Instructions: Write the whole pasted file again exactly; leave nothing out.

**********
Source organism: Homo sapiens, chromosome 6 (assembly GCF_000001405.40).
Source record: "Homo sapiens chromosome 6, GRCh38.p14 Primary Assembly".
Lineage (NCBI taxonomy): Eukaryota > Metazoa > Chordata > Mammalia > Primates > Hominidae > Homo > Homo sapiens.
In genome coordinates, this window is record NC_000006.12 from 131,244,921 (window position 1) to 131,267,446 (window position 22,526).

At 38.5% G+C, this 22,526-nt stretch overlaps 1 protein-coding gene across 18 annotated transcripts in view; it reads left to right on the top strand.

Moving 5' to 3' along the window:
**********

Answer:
Source organism: Homo sapiens, chromosome 6 (assembly GCF_000001405.40).
Source record: "Homo sapiens chromosome 6, GRCh38.p14 Primary Assembly".
Lineage (NCBI taxonomy): Eukaryota > Metazoa > Chordata > Mammalia > Primates > Hominidae > Homo > Homo sapiens.
In genome coordinates, this window is record NC_000006.12 from 131,244,921 (window position 1) to 131,267,446 (window position 22,526).

At 38.5% G+C, this 22,526-nt stretch overlaps 1 protein-coding gene across 18 annotated transcripts in view; it reads left to right on the top strand.

Moving 5' to 3' along the window: